When the first territorial legislature in 1849 blocked out the boundaries of this vague region, Itasca County was indicated by a line running from Lake of the Woods to the Mississippi and across to the St. Louis, embracing all northeastern Minnesota to the medial line of the state. Six years later Doty County was erected between Vermilion lake and the boundary, afterwards divided into Superior and Newton counties, and then forgotten.
It could not make much difference to the Indians, and there was nobody else here.
That first legislature also adopted a memorial asking for a post road from the head of the lake to the falls of the St. Croix by way of Pokegama. That project materialized when Henry M. Rice was delegate from Minnesota in 1854 and Congress granted an appropriation for making the road, which is still traced as the old military road from the head of the lakes to Point Douglas, where the St. Croix flows into the Mississippi.
In 1854, however, there was no Duluth and there was a very hustling settlement at Superior. They set out on their own account and chopped through the woods till the military road was theirs. On the trail thus blazed for sixty miles to Taylor’s Falls, the congressional allowance of $20, 000 was spent and Fond du Lac was still left in the woods, inconceivably remote from the lively settlement on the other side of the bay.
E. F. Ely at this time returned from St. Paul to the head of the lakes and took up land at Superior, having the advantage of acquaintance with the country and with the Indians, and also with the leading members of the St. Paul colony.
After the first territorial legislature in 1849 had established Itasca County, this corner of the state seems to have been forgotten.
Inasmuch as this was still closed territory, the active men in St. Paul who foresaw the creation of a city at this port turned their attention to Superior. The first townsite scheme for the present area of Duluth was hatched by W. G. LeDuc of Hastings, Henry M. Rice, who was all over Minnesota, Governor Ramsey and H. H. Sibley. They included John S. Watrous, Indian agent at Fond du Lac, and J. B. Culver, who had a trading post at the head of the lakes. They proposed in the winter of ‘53 to preempt Minnesota Point as their townsite.
LeDuc, on his way up the Mississippi to collect materials for the World’s Fair in New York, met Watrous, who told him it was others had incubated the Superior townsite, and the Minnesota all arranged. Meanwhile D. A. Robertson, John H. Baker and proposition was discarded till after the La Pointe Treaty. LeDuc still maintained an interest in this section and was father of the first railroad charter.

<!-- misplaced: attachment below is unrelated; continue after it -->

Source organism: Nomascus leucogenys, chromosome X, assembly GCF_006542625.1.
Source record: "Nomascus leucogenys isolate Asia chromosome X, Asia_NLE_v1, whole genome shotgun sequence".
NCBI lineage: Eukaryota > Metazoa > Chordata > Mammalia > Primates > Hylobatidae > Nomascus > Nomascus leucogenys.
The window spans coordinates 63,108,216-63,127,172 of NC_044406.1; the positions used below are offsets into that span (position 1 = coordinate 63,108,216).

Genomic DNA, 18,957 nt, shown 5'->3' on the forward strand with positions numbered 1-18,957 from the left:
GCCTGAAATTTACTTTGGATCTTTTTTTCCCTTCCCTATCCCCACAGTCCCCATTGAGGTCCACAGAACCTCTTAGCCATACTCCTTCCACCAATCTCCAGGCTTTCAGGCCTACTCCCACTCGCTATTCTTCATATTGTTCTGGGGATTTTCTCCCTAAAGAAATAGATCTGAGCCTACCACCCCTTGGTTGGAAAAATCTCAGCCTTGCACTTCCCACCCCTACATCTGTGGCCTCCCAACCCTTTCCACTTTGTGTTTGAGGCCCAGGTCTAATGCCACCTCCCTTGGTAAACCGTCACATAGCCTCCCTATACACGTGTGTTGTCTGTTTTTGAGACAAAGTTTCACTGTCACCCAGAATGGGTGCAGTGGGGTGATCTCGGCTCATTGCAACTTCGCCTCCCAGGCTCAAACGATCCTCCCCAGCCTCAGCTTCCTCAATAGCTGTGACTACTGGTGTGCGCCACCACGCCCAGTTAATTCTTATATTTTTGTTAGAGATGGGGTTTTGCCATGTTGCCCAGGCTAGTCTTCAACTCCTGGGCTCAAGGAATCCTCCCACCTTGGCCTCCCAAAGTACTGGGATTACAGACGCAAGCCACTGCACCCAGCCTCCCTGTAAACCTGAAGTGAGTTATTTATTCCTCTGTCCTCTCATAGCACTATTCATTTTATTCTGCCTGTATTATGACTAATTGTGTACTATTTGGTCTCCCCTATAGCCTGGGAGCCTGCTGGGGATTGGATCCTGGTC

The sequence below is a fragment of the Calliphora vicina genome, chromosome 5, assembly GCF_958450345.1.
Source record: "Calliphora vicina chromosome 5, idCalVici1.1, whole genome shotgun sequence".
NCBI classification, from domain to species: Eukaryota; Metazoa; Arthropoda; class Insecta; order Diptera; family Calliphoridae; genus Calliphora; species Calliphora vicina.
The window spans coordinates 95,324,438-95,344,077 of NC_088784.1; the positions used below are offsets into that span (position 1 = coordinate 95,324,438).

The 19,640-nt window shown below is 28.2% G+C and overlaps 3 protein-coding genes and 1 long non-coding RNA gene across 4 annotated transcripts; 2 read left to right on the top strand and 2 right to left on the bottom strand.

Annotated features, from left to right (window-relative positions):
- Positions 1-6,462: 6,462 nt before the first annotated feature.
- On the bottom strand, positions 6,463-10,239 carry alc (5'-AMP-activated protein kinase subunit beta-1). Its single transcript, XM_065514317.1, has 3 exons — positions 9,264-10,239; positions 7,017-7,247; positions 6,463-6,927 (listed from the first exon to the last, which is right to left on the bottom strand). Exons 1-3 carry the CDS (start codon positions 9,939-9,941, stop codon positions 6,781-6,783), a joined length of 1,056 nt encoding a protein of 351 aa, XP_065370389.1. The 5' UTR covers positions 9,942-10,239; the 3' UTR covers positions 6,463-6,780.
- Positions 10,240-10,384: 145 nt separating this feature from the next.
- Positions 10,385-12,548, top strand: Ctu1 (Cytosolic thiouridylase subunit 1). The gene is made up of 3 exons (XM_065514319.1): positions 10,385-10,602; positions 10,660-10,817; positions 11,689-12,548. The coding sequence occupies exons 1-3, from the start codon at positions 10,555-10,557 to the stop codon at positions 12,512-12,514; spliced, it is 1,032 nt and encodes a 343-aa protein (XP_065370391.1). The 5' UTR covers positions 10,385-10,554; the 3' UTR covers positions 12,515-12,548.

The legislature in 1855 heedlessly carved Doty county out of Itasca, named after James Doty, one-time secretary to Governor Cass, and Superior County, in the northeast triangle, afterwards changing the names of the counties to St. Louis and Newton, the latter named after the agent for the Superior townsite company.
In 1856 the legislature ignored these new counties and dealt with Itasca County as existing in its original form. Several officers named by the governor for these new counties had qualified in the meantime, but it does not appear that they ever transacted any public business.
St. Louis and Lake Counties were organized in 1856 on about their present boundaries, except that Cook County was set off from Lake eighteen years later. The boundaries of St. Louis and Lake were more definitely established in 1866 by a new act of the legislature.
Although its limits were vague and its population shadowy, the new district sent a member to the legislature in 1856, electing W. W. Kingsbury. Judge Carey says Kingsbury was in fact a resident of Wisconsin, but that was small matter in those days. He was elected the next year as a territorial delegate to Congress and in 1857 was elected, with R. H. Barrett, a member of the constitutional convention.